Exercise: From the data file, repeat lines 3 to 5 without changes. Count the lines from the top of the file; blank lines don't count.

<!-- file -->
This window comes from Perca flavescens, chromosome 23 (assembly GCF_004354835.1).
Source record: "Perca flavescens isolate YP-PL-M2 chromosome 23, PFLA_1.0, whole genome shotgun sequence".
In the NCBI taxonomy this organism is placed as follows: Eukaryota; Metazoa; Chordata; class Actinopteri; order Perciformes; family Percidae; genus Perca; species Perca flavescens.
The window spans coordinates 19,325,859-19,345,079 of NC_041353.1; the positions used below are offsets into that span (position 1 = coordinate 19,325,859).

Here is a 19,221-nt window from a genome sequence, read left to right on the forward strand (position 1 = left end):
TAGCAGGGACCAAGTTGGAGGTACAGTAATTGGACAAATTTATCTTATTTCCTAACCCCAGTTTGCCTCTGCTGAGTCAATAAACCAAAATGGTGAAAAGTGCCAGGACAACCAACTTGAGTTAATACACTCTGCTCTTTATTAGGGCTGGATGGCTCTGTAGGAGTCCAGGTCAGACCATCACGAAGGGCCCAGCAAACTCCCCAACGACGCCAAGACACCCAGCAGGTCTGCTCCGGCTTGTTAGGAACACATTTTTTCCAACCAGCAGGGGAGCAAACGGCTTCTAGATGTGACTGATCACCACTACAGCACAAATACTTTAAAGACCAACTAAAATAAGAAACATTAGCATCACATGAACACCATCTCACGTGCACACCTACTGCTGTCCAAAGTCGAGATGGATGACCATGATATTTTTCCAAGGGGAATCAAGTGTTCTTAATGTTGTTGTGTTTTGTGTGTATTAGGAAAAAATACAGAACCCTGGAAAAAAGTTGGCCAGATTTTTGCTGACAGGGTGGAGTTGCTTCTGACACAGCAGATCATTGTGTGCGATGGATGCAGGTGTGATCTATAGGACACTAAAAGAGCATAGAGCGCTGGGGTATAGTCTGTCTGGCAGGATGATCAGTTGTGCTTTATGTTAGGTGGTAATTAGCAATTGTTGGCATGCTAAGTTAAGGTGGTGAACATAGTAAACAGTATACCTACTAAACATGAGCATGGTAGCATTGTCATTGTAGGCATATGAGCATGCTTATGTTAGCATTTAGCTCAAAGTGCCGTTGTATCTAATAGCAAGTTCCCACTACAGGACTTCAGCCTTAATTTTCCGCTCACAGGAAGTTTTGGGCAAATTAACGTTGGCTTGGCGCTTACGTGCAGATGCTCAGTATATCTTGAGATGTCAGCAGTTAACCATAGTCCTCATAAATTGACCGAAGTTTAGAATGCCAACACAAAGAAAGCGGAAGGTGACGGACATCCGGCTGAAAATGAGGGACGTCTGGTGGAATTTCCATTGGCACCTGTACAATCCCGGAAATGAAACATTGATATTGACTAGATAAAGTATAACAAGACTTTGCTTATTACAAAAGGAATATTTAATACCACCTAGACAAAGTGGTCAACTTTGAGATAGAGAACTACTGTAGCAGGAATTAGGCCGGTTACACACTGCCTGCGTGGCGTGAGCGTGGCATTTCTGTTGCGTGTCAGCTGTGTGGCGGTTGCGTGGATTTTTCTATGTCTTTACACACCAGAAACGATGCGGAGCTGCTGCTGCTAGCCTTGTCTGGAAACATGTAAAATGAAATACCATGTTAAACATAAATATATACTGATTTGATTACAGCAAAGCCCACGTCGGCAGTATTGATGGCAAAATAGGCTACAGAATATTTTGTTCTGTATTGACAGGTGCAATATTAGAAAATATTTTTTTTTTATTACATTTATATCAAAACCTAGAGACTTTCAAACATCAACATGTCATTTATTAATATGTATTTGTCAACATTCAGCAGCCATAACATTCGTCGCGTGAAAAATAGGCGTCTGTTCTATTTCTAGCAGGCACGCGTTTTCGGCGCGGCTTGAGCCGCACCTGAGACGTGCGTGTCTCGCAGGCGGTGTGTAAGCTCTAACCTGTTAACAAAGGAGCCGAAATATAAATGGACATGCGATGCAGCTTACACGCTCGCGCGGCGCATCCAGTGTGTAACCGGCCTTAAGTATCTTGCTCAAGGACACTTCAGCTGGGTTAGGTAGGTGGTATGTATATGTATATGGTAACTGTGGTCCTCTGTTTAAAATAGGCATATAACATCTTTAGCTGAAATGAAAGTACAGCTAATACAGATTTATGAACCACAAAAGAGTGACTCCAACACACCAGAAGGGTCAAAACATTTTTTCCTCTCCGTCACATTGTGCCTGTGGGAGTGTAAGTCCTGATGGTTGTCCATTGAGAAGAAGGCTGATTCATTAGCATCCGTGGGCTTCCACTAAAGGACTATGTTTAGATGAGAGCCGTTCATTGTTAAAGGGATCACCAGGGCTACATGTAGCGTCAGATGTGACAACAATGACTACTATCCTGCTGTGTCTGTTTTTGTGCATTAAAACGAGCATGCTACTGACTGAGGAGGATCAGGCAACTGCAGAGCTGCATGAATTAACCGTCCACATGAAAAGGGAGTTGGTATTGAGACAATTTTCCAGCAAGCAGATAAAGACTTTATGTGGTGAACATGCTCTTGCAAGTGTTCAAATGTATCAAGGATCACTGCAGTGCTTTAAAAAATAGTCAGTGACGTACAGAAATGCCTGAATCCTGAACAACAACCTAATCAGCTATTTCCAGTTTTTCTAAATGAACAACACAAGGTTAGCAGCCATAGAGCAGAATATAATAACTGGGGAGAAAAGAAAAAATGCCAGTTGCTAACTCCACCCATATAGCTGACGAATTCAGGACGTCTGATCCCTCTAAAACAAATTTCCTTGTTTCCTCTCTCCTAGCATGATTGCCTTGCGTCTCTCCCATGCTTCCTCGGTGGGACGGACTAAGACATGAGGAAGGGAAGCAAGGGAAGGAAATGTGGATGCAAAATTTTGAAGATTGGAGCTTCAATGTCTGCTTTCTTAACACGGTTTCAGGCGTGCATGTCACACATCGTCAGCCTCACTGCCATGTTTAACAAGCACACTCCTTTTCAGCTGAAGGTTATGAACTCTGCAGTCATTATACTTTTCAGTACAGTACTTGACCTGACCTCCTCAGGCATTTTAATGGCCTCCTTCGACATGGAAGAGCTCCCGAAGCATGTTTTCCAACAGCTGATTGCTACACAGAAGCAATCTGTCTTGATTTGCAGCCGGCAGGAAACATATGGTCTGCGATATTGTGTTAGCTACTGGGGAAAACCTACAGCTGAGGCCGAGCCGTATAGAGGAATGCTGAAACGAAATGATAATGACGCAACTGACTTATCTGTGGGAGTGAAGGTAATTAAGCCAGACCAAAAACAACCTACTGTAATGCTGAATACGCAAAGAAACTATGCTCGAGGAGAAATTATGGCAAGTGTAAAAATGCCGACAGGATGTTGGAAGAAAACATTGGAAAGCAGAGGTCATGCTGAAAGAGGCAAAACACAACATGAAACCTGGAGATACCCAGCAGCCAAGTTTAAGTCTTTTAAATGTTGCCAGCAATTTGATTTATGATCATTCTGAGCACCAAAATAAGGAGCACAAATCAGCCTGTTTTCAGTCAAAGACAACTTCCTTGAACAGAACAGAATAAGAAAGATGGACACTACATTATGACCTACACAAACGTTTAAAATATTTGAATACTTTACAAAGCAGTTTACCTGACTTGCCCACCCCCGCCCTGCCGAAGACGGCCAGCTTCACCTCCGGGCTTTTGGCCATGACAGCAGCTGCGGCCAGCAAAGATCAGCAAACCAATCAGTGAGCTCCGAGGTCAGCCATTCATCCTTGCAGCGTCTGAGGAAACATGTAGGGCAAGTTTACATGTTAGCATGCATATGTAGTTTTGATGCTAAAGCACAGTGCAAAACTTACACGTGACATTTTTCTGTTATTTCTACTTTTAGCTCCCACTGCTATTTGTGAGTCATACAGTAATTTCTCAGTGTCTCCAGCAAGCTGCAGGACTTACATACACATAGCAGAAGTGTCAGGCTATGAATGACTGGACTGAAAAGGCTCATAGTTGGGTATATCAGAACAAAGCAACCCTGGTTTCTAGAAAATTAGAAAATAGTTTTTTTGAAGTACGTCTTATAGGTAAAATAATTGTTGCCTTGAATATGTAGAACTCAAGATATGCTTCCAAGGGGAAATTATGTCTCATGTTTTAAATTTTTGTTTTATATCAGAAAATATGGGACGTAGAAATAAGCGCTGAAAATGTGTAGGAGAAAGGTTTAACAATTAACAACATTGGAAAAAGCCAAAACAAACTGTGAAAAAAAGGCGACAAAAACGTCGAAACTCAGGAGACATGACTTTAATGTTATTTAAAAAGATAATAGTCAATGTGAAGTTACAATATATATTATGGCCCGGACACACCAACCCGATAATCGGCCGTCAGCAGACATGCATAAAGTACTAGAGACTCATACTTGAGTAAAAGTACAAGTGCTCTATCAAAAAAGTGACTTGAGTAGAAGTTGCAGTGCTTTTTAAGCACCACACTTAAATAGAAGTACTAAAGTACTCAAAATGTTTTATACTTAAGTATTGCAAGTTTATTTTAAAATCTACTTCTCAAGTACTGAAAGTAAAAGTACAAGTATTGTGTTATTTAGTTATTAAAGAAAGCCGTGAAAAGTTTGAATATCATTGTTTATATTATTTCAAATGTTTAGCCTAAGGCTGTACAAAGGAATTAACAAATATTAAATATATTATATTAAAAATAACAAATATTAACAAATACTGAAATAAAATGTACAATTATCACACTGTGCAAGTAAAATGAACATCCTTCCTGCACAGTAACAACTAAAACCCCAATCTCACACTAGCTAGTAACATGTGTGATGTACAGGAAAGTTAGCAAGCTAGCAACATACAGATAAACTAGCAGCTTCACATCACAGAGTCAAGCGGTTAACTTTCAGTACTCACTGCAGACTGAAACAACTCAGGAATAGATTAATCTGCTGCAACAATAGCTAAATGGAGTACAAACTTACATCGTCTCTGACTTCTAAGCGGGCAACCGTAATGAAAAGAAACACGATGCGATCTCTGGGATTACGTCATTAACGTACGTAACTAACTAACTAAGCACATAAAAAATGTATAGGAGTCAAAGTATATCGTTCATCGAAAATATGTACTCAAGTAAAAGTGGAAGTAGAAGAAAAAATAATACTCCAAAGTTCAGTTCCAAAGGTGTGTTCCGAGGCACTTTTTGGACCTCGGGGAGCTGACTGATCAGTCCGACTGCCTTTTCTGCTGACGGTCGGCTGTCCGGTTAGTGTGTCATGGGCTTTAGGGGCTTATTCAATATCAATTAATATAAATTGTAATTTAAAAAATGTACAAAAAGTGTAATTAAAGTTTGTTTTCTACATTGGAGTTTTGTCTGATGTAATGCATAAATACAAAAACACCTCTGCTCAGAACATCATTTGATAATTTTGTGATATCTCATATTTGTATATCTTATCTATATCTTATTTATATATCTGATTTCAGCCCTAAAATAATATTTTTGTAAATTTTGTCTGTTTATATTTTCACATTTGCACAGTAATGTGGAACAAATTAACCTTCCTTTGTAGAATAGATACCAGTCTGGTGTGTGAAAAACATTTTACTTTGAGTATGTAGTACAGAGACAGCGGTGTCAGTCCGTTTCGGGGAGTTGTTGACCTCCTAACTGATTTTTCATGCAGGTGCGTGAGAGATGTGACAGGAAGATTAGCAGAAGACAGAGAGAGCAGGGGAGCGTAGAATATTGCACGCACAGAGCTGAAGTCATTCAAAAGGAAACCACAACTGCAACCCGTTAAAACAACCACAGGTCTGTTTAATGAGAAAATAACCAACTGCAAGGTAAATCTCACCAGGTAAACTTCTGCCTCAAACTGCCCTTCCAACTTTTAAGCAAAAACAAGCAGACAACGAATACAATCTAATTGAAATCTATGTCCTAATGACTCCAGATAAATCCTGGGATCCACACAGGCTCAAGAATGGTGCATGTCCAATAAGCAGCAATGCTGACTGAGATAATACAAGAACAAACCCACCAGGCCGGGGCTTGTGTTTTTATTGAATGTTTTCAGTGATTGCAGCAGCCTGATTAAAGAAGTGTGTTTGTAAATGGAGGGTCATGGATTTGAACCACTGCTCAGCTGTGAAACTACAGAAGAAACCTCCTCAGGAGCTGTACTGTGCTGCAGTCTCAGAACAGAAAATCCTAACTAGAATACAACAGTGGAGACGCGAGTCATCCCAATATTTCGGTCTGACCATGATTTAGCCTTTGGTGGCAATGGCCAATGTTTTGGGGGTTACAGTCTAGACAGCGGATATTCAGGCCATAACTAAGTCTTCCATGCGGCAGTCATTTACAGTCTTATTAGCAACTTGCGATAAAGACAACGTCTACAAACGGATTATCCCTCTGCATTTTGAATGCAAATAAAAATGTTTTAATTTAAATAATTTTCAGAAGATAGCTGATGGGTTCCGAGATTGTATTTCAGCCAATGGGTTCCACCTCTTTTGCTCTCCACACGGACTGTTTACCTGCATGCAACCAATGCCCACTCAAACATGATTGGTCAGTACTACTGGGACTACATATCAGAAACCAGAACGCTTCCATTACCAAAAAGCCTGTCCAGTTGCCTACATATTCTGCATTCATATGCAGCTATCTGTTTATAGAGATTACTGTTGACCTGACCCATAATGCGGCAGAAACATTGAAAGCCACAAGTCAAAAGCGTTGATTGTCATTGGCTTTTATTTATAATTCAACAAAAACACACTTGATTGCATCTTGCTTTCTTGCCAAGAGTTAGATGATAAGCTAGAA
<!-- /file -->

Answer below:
In the NCBI taxonomy this organism is placed as follows: Eukaryota; Metazoa; Chordata; class Actinopteri; order Perciformes; family Percidae; genus Perca; species Perca flavescens.
The window spans coordinates 19,325,859-19,345,079 of NC_041353.1; the positions used below are offsets into that span (position 1 = coordinate 19,325,859).

Here is a 19,221-nt window from a genome sequence, read left to right on the forward strand (position 1 = left end):